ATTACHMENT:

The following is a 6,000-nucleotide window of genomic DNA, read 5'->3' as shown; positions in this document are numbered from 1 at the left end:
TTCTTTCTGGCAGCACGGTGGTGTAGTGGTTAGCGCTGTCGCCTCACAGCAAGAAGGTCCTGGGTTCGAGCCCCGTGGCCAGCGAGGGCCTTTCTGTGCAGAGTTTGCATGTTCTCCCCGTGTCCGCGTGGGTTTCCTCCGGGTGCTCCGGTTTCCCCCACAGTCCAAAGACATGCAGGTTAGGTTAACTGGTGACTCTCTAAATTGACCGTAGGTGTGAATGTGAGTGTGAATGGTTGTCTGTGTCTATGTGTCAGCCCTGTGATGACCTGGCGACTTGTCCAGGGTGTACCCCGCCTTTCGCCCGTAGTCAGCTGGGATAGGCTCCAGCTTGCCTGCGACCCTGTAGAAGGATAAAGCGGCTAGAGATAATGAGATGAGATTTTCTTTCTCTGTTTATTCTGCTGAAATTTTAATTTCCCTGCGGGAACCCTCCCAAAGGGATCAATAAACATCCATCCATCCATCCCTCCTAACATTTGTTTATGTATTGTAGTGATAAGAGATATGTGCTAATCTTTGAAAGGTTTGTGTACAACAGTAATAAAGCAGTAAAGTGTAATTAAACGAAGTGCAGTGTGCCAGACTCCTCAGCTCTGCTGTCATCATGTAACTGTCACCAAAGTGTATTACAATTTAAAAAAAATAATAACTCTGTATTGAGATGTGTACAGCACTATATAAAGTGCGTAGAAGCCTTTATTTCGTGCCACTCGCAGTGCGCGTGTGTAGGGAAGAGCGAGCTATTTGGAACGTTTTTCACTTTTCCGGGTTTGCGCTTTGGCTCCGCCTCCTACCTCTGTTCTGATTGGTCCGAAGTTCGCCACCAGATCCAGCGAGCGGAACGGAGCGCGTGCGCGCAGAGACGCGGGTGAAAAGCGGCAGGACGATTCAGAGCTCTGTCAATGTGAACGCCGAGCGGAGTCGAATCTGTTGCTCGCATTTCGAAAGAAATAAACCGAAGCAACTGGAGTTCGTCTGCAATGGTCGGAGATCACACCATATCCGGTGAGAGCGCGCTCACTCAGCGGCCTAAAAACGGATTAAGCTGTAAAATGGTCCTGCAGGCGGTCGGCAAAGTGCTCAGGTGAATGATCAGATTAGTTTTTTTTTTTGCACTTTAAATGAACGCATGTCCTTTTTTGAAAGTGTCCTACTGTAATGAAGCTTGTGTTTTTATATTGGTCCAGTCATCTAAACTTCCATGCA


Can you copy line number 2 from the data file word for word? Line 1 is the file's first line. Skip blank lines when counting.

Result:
TTCTTTCTGGCAGCACGGTGGTGTAGTGGTTAGCGCTGTCGCCTCACAGCAAGAAGGTCCTGGGTTCGAGCCCCGTGGCCAGCGAGGGCCTTTCTGTGCAGAGTTTGCATGTTCTCCCCGTGTCCGCGTGGGTTTCCTCCGGGTGCTCCGGTTTCCCCCACAGTCCAAAGACATGCAGGTTAGGTTAACTGGTGACTCTCTAAATTGACCGTAGGTGTGAATGTGAGTGTGAATGGTTGTCTGTGTCTATGTGTCAGCCCTGTGATGACCTGGCGACTTGTCCAGGGTGTACCCCGCCTTTCGCCCGTAGTCAGCTGGGATAGGCTCCAGCTTGCCTGCGACCCTGTAGAAGGATAAAGCGGCTAGAGATAATGAGATGAGATTTTCTTTCTCTGTTTATTCTGCTGAAATTTTAATTTCCCTGCGGGAACCCTCCCAAAGGGATCAATAAACATCCATCCATCCATCCCTCCTAACATTTGTTTATGTATTGTAGTGATAAGAGATATGTGCTAATCTTTGAAAGGTTTGTGTACAACAGTAATAAAGCAGTAAAGTGTAATTAAACGAAGTGCAGTGTGCCAGACTCCTCAGCTCTGCTGTCATCATGTAACTGTCACCAAAGTGTATTACAATTTAAAAAAAATAATAACTCTGTATTGAGATGTGTACAGCACTATATAAAGTGCGTAGAAGCCTTTATTTCGTGCCACTCGCAGTGCGCGTGTGTAGGGAAGAGCGAGCTATTTGGAACGTTTTTCACTTTTCCGGGTTTGCGCTTTGGCTCCGCCTCCTACCTCTGTTCTGATTGGTCCGAAGTTCGCCACCAGATCCAGCGAGCGGAACGGAGCGCGTGCGCGCAGAGACGCGGGTGAAAAGCGGCAGGACGATTCAGAGCTCTGTCAATGTGAACGCCGAGCGGAGTCGAATCTGTTGCTCGCATTTCGAAAGAAATAAACCGAAGCAACTGGAGTTCGTCTGCAATGGTCGGAGATCACACCATATCCGGTGAGAGCGCGCTCACTCAGCGGCCTAAAAACGGATTAAGCTGTAAAATGGTCCTGCAGGCGGTCGGCAAAGTGCTCAGGTGAATGATCAGATTAGTTTTTTTTTTTGCACTTTAAATGAACGCATGTCCTTTTTTGAAAGTGTCCTACTGTAATGAAGCTTGTGTTTTTATATTGGTCCAGTCATCTAAACTTCCATGCA